[A creative precis will set up an op/ed piece or any literary essay, like Robert Benchley's – the writer is only responsible for the fictive universe set up by the precis, even in the implication. And the implications disappear – there is no outside, except in the mind of the readers.]
An annotation is an addition made to information in a book, document, online record, Youtube video, or other information. Commonly this is used, for example, in draft documents, where another reader has written notes about the quality of a document at a certain point, "in the margin", or perhaps just underlined or highlighted passages. Annotated bibliographies, give descriptions about how each source is useful to an author in constructing a paper or argument. Creating these comments, usually a few sentences long, establishes a summary for and expresses the relevance of each source prior to writing.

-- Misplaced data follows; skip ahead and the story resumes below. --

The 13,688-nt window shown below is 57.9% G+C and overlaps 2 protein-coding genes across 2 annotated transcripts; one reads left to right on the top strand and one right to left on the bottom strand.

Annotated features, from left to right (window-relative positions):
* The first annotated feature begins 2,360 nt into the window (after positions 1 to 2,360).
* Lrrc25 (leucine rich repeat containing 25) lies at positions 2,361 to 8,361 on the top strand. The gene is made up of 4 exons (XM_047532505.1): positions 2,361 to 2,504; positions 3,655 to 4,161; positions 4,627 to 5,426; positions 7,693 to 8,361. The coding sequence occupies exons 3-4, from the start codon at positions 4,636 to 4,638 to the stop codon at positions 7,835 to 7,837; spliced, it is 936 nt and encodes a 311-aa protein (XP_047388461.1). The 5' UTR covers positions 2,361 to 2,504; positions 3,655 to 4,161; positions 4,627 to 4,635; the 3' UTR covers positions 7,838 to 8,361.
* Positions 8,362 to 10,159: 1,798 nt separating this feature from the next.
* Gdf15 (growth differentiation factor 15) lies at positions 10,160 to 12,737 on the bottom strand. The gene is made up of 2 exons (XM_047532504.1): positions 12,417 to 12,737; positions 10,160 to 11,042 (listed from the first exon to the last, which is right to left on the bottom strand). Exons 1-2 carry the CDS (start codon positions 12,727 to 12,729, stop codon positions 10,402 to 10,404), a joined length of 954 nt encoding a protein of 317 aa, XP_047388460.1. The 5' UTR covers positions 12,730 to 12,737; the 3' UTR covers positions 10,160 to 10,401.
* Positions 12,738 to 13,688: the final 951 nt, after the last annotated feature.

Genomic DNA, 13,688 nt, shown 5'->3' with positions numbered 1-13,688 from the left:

1) Computational biology:
Given that molecular biology and bioinformatics have known the need for DNA annotation since the 1980s, where a previously unknown sequence representation of genetic material is annotated with information relating position to intron-exon-boundaries, regulatory sequences, repeats, gene names and protein products,and so on, this annotation is usually stored in Mouse Genome Informatics, FlyBase, and WormBase. Educational materials on some aspects of biological annotation from this year's Gene Ontology annotation camp and similar events are available at the Gene Ontology website.
In the digital imaging community the term annotation is commonly used for visible metadata superimposed on an image without changing the underlying raster image, such as sticky notes, virtual laser pointers, circles, arrows, and black-outs (cf. redaction).